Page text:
You’ll forgive me for looking at Northumberland County Council’s (NCC) Climate Change Action Plan 2021-23 and raising my eyebrows at the list of the ‘progress’ made since the last report:

  • Decarbonising council fleet vehicles (without explaining what this actually means)
  • Installing 12 public EV points
  • Giving away 15,000 free trees

Fair enough, there has been the Covid-19 pandemic to deal with. And yes, there are a mere 322,000 people living in the county. But still, this is unambitious in the extreme. If you weren’t, like me, seeking out this information, you would be living your life oblivious that the council declared a climate emergency two years ago.

As I shared on earlier today, BBC News reports that many councils who have declared a climate emergency have policies inconsistent with their goals. Here in Morpeth, the county town of Northumberland where I live, a school was knocked down and replaced with a car park. All parking is free here, so parents drop their kids at school and go shopping. Rural buses are noisy, antiquated, polluting vehicles that people avoided even before the pandemic.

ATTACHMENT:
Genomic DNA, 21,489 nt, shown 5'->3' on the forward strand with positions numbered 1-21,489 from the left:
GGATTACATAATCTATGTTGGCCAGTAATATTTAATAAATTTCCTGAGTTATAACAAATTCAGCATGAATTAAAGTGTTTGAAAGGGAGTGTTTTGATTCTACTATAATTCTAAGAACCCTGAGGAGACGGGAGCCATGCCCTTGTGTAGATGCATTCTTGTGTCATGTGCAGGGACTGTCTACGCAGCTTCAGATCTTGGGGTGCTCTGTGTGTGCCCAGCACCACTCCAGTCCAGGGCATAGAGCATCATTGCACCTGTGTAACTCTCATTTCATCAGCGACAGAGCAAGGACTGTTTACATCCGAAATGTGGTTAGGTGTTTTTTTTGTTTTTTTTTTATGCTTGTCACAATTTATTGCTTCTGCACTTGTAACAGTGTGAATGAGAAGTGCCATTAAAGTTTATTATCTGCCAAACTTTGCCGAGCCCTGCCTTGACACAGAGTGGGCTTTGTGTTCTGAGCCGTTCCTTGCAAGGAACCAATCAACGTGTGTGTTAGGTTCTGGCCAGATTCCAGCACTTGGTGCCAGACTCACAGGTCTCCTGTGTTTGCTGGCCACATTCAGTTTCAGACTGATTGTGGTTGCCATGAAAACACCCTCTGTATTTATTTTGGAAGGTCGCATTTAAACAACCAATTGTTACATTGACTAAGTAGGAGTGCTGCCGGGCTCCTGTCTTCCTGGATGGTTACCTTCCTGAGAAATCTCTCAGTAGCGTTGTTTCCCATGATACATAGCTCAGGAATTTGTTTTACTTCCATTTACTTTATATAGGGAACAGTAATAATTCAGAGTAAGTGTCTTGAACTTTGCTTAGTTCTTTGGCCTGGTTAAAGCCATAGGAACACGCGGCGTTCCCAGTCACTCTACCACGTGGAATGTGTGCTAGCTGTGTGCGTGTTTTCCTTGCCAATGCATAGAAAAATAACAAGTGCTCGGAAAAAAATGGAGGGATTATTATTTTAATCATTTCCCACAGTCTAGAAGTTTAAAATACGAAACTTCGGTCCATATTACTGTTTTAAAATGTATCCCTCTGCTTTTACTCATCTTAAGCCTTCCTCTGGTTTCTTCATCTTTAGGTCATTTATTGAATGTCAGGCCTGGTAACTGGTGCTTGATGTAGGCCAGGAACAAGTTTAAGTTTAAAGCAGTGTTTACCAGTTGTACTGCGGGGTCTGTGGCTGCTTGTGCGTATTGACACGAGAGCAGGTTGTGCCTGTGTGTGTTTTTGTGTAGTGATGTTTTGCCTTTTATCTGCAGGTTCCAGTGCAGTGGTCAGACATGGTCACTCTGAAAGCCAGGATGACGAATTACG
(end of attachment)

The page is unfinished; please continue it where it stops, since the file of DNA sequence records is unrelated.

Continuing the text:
Perhaps I’ve missed the meaning of ’emergency’?

Last week, the IPCC report painted a stark picture for human survival on this planet. A few days later, an NCC climate change newsletter included this as its second paragraph:

According to the report the Earth is projected to hit 1.5 degrees Celsius of warming by 2030, a full decade sooner than previously thought. If we do everything right, we can go back down to 1.4°C by 2100.

I’m not sure how someone can read the IPCC report and have that as their main takeaway. The main suggestion in the newsletter is that Northumberland residents take a look at a dashboard that NCC has created in Tableau. For my postcode, it’s suggested that the average house would need to plant 34 trees. The trouble is, of course, that carbon offsetting doesn’t work. Also, the other proposal, that we replace our combi gas boiler with an air source heat pump, would not only cost us thousands, but would need a backup in cold weather.